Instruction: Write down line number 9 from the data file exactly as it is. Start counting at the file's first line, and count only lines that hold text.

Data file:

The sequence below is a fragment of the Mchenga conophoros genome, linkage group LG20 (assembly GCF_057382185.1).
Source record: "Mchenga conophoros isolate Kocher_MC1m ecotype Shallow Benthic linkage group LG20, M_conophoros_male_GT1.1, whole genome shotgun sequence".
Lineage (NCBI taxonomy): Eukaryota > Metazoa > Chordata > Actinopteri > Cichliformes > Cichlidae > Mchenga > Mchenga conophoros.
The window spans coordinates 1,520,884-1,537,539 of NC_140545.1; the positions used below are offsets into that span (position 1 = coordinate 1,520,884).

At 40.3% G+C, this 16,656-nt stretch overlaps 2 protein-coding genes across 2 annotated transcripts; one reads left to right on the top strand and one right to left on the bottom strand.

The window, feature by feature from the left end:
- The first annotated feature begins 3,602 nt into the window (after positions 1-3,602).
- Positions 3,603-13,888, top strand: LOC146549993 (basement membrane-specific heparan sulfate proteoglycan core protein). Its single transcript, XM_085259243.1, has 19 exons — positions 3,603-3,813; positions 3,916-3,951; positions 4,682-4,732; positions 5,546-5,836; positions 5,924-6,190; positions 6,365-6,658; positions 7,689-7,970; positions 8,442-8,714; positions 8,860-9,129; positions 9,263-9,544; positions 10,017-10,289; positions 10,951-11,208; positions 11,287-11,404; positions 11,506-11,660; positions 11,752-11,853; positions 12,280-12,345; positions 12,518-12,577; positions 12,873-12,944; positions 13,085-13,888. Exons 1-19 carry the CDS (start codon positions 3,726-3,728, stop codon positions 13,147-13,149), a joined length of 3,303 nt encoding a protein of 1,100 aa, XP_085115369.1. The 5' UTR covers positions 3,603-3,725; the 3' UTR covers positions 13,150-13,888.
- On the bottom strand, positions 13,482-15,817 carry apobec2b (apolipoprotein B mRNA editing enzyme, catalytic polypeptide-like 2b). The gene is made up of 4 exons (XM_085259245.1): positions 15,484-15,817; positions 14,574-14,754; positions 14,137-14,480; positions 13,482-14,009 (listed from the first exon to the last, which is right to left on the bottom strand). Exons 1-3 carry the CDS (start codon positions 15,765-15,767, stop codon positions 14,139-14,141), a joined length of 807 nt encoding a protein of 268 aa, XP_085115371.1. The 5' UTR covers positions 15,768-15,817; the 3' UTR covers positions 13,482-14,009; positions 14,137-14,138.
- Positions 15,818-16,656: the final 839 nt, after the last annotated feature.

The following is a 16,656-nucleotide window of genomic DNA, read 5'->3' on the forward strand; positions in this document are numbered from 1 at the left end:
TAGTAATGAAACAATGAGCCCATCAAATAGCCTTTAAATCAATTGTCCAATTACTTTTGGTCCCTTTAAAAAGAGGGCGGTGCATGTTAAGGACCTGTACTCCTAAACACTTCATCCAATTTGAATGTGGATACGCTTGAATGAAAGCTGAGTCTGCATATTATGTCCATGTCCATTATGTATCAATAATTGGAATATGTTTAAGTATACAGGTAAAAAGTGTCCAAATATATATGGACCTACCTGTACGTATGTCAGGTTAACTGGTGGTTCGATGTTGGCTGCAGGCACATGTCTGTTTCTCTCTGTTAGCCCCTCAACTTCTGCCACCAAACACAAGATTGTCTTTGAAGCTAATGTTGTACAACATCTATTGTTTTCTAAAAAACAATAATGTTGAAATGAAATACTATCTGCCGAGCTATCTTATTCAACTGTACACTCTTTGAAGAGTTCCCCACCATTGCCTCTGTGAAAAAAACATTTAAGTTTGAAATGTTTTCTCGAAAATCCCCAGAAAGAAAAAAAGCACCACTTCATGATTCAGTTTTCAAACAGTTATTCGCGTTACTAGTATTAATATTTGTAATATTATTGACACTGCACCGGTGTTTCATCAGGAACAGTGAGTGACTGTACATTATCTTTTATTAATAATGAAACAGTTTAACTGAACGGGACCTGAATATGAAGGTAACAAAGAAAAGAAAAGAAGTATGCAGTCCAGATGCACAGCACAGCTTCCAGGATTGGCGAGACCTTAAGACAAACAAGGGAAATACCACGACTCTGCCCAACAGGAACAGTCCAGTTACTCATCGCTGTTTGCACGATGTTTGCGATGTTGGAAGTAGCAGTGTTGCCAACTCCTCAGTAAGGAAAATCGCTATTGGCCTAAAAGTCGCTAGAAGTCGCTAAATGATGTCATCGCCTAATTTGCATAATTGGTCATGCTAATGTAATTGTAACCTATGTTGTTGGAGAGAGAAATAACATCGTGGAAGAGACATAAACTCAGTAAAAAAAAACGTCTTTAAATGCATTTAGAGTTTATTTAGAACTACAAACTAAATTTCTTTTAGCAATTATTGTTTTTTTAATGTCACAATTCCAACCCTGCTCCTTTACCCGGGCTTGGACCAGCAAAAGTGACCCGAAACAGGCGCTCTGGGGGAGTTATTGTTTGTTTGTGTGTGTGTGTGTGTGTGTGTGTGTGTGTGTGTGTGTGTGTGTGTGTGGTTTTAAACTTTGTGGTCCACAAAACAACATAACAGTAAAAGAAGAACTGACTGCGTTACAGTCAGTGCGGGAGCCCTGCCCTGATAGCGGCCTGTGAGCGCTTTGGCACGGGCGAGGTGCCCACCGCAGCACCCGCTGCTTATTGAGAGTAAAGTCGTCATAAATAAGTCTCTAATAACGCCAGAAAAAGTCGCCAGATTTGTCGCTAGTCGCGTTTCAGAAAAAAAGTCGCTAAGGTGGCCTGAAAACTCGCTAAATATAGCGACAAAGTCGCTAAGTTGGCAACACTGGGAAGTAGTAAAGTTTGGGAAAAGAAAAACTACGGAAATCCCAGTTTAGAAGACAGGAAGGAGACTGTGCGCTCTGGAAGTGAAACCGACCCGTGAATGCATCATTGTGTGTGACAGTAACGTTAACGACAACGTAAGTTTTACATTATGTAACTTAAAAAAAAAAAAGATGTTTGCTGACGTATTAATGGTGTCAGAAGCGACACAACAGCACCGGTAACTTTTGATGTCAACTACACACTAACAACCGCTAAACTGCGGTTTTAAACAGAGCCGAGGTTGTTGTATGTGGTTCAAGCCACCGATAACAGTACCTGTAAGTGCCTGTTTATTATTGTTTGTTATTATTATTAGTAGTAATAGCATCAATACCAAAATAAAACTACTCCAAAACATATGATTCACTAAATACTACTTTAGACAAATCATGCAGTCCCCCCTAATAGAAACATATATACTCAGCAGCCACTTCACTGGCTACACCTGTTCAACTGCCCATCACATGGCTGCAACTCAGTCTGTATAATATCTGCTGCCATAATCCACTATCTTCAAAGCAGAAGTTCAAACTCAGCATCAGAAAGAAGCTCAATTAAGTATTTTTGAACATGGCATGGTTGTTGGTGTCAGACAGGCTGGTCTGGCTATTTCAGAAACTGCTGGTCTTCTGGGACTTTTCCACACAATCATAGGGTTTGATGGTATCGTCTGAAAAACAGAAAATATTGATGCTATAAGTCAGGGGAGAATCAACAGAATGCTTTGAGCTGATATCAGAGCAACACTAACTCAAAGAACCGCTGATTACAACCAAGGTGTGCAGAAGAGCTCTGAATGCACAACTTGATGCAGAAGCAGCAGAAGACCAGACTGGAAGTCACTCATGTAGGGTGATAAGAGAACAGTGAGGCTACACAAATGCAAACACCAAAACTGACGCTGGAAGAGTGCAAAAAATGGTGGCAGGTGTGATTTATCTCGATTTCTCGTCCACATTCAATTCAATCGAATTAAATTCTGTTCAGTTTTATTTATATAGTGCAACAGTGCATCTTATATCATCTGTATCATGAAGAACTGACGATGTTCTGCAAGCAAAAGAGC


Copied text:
- On the bottom strand, positions 13,482-15,817 carry apobec2b (apolipoprotein B mRNA editing enzyme, catalytic polypeptide-like 2b). The gene is made up of 4 exons (XM_085259245.1): positions 15,484-15,817; positions 14,574-14,754; positions 14,137-14,480; positions 13,482-14,009 (listed from the first exon to the last, which is right to left on the bottom strand). Exons 1-3 carry the CDS (start codon positions 15,765-15,767, stop codon positions 14,139-14,141), a joined length of 807 nt encoding a protein of 268 aa, XP_085115371.1. The 5' UTR covers positions 15,768-15,817; the 3' UTR covers positions 13,482-14,009; positions 14,137-14,138.